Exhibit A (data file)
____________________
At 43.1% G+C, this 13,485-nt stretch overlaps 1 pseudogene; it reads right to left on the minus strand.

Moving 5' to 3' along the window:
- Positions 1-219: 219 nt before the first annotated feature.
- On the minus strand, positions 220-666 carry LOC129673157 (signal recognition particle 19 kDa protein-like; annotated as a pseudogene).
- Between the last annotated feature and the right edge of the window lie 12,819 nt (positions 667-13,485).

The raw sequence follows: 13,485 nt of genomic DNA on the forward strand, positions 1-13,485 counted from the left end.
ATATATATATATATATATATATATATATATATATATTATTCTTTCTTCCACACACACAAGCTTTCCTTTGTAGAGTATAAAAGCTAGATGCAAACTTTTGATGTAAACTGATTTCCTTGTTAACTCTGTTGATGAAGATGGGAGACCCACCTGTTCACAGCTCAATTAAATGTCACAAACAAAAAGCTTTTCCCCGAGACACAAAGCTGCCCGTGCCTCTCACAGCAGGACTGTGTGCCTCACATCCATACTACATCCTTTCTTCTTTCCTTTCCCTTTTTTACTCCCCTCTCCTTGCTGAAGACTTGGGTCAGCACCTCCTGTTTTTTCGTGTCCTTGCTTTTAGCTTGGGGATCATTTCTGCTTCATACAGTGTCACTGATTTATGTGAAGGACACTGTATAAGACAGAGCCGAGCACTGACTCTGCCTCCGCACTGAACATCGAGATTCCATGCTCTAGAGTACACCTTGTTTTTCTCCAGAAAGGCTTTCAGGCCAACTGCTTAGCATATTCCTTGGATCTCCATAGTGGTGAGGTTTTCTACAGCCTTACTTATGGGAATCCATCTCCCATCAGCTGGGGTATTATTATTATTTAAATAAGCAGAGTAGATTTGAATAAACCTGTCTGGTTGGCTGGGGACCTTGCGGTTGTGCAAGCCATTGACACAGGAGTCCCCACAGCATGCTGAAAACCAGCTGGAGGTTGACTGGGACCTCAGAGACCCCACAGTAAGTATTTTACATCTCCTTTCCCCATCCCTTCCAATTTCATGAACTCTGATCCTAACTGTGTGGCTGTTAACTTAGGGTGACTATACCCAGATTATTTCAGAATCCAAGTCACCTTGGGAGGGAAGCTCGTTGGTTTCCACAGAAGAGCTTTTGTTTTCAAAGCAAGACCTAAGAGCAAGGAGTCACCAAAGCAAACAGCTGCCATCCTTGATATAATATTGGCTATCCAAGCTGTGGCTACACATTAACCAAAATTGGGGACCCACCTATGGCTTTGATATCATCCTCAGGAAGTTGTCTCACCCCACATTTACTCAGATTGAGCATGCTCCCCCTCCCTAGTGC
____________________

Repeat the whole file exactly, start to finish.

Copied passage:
At 43.1% G+C, this 13,485-nt stretch overlaps 1 pseudogene; it reads right to left on the minus strand.

Moving 5' to 3' along the window:
- Positions 1-219: 219 nt before the first annotated feature.
- On the minus strand, positions 220-666 carry LOC129673157 (signal recognition particle 19 kDa protein-like; annotated as a pseudogene).
- Between the last annotated feature and the right edge of the window lie 12,819 nt (positions 667-13,485).

The raw sequence follows: 13,485 nt of genomic DNA on the forward strand, positions 1-13,485 counted from the left end.
ATATATATATATATATATATATATATATATATATATTATTCTTTCTTCCACACACACAAGCTTTCCTTTGTAGAGTATAAAAGCTAGATGCAAACTTTTGATGTAAACTGATTTCCTTGTTAACTCTGTTGATGAAGATGGGAGACCCACCTGTTCACAGCTCAATTAAATGTCACAAACAAAAAGCTTTTCCCCGAGACACAAAGCTGCCCGTGCCTCTCACAGCAGGACTGTGTGCCTCACATCCATACTACATCCTTTCTTCTTTCCTTTCCCTTTTTTACTCCCCTCTCCTTGCTGAAGACTTGGGTCAGCACCTCCTGTTTTTTCGTGTCCTTGCTTTTAGCTTGGGGATCATTTCTGCTTCATACAGTGTCACTGATTTATGTGAAGGACACTGTATAAGACAGAGCCGAGCACTGACTCTGCCTCCGCACTGAACATCGAGATTCCATGCTCTAGAGTACACCTTGTTTTTCTCCAGAAAGGCTTTCAGGCCAACTGCTTAGCATATTCCTTGGATCTCCATAGTGGTGAGGTTTTCTACAGCCTTACTTATGGGAATCCATCTCCCATCAGCTGGGGTATTATTATTATTTAAATAAGCAGAGTAGATTTGAATAAACCTGTCTGGTTGGCTGGGGACCTTGCGGTTGTGCAAGCCATTGACACAGGAGTCCCCACAGCATGCTGAAAACCAGCTGGAGGTTGACTGGGACCTCAGAGACCCCACAGTAAGTATTTTACATCTCCTTTCCCCATCCCTTCCAATTTCATGAACTCTGATCCTAACTGTGTGGCTGTTAACTTAGGGTGACTATACCCAGATTATTTCAGAATCCAAGTCACCTTGGGAGGGAAGCTCGTTGGTTTCCACAGAAGAGCTTTTGTTTTCAAAGCAAGACCTAAGAGCAAGGAGTCACCAAAGCAAACAGCTGCCATCCTTGATATAATATTGGCTATCCAAGCTGTGGCTACACATTAACCAAAATTGGGGACCCACCTATGGCTTTGATATCATCCTCAGGAAGTTGTCTCACCCCACATTTACTCAGATTGAGCATGCTCCCCCTCCCTAGTGC